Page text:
China led a regional stock market tumble, with its market falling nearly 2 percent, after the Trump administration threatened to impose new tariffs on Chinese goods. Stocks in Japan and South Korea also fell, although by less.
China’s currency was also hit by selling. China keeps a tight grip on the value of its currency, but the small amount that is traded outside of its borders — the so-called offshore renminbi — weakened against the dollar.
The intensifying trade war adds to China’s challenges, including signs that its effort to tame its debt problems could slow economic growth. Investors have turned skittish as a result. China has entered bear market territory — when prices drop by more than 20 percent from a peak — with its market hovering at levels not seen since a rout three years ago set off a domino effect in global trading.
The Trump administration on Tuesday night promised to impose tariffs on an additional $200 billion of Chinese products, including chemicals, handbags, petroleum and fish. That move came just days after the United States started levies on $34 billion worth of Chinese goods like robotics, ball bearings and even airplane parts.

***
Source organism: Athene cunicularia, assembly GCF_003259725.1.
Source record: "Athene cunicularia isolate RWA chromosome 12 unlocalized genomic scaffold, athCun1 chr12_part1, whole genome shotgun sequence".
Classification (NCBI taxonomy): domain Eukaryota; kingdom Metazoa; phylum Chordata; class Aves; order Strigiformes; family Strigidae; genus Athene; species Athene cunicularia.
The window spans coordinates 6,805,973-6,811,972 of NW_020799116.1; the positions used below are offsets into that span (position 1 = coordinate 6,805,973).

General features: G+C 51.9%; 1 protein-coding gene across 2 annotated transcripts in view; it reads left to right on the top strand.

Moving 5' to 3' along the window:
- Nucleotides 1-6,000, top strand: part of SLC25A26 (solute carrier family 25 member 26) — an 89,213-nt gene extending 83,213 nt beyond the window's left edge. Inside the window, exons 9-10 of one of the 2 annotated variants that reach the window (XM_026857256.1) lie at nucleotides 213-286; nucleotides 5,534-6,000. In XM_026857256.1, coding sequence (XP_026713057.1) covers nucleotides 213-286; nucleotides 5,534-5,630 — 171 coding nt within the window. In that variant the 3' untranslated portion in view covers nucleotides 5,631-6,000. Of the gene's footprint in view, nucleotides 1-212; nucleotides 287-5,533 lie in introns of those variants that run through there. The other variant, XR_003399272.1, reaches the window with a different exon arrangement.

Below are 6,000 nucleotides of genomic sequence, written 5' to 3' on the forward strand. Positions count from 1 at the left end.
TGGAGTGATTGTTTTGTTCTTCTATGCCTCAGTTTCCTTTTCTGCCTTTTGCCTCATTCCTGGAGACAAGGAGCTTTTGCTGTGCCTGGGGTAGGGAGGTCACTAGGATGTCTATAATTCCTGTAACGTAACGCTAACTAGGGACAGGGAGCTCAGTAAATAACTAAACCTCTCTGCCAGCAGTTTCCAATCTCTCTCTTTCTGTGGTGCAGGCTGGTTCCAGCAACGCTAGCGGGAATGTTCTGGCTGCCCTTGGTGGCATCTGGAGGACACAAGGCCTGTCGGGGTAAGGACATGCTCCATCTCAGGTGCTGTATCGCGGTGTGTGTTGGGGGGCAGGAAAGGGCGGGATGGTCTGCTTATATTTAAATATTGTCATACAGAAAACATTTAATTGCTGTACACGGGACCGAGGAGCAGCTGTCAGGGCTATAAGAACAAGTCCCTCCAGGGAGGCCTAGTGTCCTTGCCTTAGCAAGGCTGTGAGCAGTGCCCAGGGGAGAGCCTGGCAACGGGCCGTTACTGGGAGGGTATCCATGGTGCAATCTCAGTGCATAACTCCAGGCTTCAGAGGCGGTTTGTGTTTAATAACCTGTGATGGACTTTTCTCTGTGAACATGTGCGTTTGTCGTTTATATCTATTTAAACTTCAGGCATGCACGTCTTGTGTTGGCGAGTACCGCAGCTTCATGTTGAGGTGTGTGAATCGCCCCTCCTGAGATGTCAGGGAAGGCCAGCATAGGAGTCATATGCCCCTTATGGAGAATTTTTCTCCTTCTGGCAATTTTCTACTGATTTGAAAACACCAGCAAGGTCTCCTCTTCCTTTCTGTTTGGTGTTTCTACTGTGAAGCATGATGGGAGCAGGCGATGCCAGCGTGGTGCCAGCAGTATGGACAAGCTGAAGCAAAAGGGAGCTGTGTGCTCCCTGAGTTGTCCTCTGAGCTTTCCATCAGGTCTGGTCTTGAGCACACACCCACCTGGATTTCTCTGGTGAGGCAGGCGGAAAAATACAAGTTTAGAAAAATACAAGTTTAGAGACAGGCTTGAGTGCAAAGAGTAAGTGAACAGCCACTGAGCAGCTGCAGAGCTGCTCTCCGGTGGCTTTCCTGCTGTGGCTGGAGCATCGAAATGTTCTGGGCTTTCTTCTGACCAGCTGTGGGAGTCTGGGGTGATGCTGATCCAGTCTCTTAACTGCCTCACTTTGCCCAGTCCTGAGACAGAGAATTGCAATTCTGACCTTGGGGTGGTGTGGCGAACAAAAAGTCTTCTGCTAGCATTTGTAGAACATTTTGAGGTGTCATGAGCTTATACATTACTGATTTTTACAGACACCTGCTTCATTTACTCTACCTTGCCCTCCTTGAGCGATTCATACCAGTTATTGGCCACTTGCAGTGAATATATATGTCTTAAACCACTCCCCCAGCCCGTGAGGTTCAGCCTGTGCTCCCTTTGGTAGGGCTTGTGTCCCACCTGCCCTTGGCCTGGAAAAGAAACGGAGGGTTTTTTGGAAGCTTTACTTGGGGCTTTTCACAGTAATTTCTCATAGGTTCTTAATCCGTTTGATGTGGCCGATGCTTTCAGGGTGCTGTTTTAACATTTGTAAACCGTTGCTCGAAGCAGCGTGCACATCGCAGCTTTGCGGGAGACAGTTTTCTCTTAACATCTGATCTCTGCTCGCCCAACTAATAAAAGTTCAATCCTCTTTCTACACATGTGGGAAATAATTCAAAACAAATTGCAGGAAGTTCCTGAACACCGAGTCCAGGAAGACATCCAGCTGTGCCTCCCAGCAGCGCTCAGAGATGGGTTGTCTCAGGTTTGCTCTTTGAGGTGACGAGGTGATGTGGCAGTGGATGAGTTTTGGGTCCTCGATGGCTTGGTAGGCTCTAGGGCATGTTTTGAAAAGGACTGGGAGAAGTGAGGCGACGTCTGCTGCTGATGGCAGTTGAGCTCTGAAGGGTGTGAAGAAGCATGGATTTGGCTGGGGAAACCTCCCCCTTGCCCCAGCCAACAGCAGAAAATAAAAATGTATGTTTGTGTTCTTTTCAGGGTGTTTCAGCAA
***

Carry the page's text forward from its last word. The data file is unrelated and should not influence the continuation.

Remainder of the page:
The Chinese government pledged Wednesday that it would take unspecified countermeasures. It has matched previous tariffs dollar for dollar, leading some investors to worry that trade could get costlier still.
David French, an executive at the National Retail Federation, called the latest round of tariffs by the Trump administration a “reckless strategy that will boomerang back to harm U.S. families and workers.”
“The threat to the U.S. economy is less about a question of ‘if’ and more about ‘when’ and ‘how bad,'” French said in an emailed statement.
China’s main stock index was down 1.9 percent midday Wednesday. In the eastern city of Shenzhen, where many new technology and smaller companies are traded, the market was down more than 2 percent by midday. In Hong Kong, an index of China’s biggest companies listed there was down 1.7 percent.
Reaction was more reserved in other Asian markets. In Tokyo, the main index fell 1.1 percent. Stocks in Seoul fell less than 1 percent.
In the United States, S&P 500 futures were down 0.6 percent, while Dow Jones futures fell 0.6 percent.
This article originally appeared in The New York Times.
ALEXANDRA STEVENSON © 2018 The New York Times